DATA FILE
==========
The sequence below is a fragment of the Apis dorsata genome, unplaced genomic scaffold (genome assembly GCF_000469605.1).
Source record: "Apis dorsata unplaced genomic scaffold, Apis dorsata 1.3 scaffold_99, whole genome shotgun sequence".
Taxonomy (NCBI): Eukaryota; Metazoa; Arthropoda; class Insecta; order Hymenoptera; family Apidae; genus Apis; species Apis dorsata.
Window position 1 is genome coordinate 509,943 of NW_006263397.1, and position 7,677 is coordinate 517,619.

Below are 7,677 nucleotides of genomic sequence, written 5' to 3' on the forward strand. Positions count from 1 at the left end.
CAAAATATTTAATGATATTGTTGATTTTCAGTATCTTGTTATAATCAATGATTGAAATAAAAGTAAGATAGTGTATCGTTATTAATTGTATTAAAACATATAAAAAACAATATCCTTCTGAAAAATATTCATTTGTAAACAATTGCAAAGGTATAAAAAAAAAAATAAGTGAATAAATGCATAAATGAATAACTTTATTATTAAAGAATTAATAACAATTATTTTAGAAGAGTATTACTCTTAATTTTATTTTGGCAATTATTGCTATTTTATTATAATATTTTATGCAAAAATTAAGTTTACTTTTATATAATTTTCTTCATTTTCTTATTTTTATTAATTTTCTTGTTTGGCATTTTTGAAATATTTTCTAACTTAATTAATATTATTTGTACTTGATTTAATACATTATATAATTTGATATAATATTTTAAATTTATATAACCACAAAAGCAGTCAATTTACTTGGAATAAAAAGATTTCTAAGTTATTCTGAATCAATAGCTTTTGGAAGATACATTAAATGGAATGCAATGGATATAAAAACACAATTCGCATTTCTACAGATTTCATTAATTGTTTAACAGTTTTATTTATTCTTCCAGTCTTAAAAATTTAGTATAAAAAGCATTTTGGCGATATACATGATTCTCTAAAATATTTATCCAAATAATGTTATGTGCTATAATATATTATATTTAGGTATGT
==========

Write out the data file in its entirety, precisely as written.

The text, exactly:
The sequence below is a fragment of the Apis dorsata genome, unplaced genomic scaffold (genome assembly GCF_000469605.1).
Source record: "Apis dorsata unplaced genomic scaffold, Apis dorsata 1.3 scaffold_99, whole genome shotgun sequence".
Taxonomy (NCBI): Eukaryota; Metazoa; Arthropoda; class Insecta; order Hymenoptera; family Apidae; genus Apis; species Apis dorsata.
Window position 1 is genome coordinate 509,943 of NW_006263397.1, and position 7,677 is coordinate 517,619.

Below are 7,677 nucleotides of genomic sequence, written 5' to 3' on the forward strand. Positions count from 1 at the left end.
CAAAATATTTAATGATATTGTTGATTTTCAGTATCTTGTTATAATCAATGATTGAAATAAAAGTAAGATAGTGTATCGTTATTAATTGTATTAAAACATATAAAAAACAATATCCTTCTGAAAAATATTCATTTGTAAACAATTGCAAAGGTATAAAAAAAAAAATAAGTGAATAAATGCATAAATGAATAACTTTATTATTAAAGAATTAATAACAATTATTTTAGAAGAGTATTACTCTTAATTTTATTTTGGCAATTATTGCTATTTTATTATAATATTTTATGCAAAAATTAAGTTTACTTTTATATAATTTTCTTCATTTTCTTATTTTTATTAATTTTCTTGTTTGGCATTTTTGAAATATTTTCTAACTTAATTAATATTATTTGTACTTGATTTAATACATTATATAATTTGATATAATATTTTAAATTTATATAACCACAAAAGCAGTCAATTTACTTGGAATAAAAAGATTTCTAAGTTATTCTGAATCAATAGCTTTTGGAAGATACATTAAATGGAATGCAATGGATATAAAAACACAATTCGCATTTCTACAGATTTCATTAATTGTTTAACAGTTTTATTTATTCTTCCAGTCTTAAAAATTTAGTATAAAAAGCATTTTGGCGATATACATGATTCTCTAAAATATTTATCCAAATAATGTTATGTGCTATAATATATTATATTTAGGTATGT